Project demonstration activities

Smartmushroom pilot plant is operating to Improve biogas production by upgrading the biodigestion cycle of SMS through the demonstration of the methanogenic bacterial consortium, targeting to increase SMARTmushroom’s biogas obtained yields (122m3/t fresh SMS) by 25% obtaining 150m3 of biogas per tonne of fresh SMS treated (56 to 80% more than with competing anaerobic digestion technologies: 30-65m3/t). Also drying tests are been carried out in order to optimize drying times and temperatures to reach the highest efficiency in the process.

SMS based pellets have been tested in in different mixtures, by adding other nutrientsSMS based pellets have been tested in in different mixtures, by adding other nutrients (NPK), micronutrients and materials like zeolite and a large variety of crops (lettuce, tomato, cucumber, peeper, cabbage, cauliflower, celery, broccoli, wheat, wine grapes) in greenhouses and open field, these trials have shown very promising results, obtaining as principal benefits in comparison to traditional inorganic fertilizers, a better initial rooting and vegetative growth, earlier flowering, which has led to decrease in vegetative growth and equalization of vegetative growth with control plants and fruiting period has begun earlier.

Main Impacts

SMARTmushroom revolutionizes mushroom production via its SMS-ADryer plant which converts mushroom production waste (SMS), currently generating cost, to an agriculture organic fertilizer. As a result, mushroom producers will increase their economic benefit. SMARTmushroom redefines the current mushroom production “take, make, dispose” extractive model to circular economy model, and thus decouples it from the consumption of finite resources, and designing waste out of the system.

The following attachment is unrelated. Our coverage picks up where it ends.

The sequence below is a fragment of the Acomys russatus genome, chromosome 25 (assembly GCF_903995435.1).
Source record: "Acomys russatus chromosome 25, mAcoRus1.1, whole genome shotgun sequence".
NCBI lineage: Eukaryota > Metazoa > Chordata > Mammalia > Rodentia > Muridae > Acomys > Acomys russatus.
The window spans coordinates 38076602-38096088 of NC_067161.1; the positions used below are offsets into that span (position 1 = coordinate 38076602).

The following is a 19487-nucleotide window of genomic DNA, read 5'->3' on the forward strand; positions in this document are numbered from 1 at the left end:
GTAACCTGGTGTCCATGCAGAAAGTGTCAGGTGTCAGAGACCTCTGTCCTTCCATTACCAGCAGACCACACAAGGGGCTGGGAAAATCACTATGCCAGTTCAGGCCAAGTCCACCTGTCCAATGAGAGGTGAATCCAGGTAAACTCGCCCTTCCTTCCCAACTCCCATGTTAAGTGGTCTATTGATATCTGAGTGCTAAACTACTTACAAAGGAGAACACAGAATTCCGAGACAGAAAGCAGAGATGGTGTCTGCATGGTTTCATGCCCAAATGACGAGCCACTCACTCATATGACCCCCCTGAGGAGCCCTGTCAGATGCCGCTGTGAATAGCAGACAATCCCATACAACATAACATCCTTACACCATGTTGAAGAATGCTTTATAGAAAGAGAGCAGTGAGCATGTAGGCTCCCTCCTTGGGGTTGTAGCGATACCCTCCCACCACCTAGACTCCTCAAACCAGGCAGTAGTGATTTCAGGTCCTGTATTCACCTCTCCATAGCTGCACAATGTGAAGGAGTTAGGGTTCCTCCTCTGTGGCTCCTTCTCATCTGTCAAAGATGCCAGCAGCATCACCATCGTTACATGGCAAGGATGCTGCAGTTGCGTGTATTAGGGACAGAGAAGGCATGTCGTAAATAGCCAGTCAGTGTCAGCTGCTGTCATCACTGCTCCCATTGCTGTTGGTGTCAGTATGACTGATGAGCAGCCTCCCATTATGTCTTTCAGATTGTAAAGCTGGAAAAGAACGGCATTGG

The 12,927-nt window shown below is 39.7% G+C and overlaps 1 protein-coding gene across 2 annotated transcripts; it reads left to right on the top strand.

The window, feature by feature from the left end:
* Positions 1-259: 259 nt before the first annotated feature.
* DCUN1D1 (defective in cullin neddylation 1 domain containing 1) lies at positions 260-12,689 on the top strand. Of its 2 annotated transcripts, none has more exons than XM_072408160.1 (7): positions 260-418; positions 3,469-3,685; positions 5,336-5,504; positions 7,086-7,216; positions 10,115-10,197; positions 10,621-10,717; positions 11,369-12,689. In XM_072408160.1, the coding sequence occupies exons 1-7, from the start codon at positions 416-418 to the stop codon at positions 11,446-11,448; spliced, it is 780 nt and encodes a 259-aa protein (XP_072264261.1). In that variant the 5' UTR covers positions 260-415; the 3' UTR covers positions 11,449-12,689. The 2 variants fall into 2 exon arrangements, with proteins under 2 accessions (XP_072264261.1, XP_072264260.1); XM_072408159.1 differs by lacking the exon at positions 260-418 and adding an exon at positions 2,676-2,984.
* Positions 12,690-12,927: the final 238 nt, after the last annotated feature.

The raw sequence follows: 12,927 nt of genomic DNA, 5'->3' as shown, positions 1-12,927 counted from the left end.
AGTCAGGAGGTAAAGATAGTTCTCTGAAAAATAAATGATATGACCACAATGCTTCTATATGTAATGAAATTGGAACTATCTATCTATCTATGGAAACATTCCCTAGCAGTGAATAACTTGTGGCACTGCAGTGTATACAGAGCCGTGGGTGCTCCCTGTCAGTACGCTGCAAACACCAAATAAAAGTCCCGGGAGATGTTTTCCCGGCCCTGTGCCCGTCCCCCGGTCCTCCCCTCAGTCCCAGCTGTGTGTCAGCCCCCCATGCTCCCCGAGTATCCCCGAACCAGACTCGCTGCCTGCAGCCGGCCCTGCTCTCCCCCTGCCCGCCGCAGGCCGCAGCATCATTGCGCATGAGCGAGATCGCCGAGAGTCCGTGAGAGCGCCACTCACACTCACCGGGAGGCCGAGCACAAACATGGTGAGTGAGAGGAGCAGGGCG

The project addresses EU challenges related to low-carbon economy by carbon sequestrating, achieved in a natural, cost-effective, and environmentally-friendly way, enabling offsetting emissions from fossil fuel combustion; waste reduction by minimizing leaching and by absorbing waste coming from mushroom; circular economy principles by upcycling agricultural waste, improving the resource efficiency and agriculture and rural development by empowerding mushroom growers communities by increasing their margin and boosting employment and contributing towards more efficient and competitive agri-sector.

The new commercial organic fertilizer obtained from SMS will be a revolution for mushroom sector and could help tackle waste management problem. Each SMARTmushroom plant treating an average of 36,000 tonnes will save between €216,000-360,000 due to SMS management costs, while generates an additional turnover of c.a. €850,000 due to the sales of pellets for organic farming. Using SMARTmushroom solution, mushroom growers will increase their profits by 25%.

SmartMushroom Project funding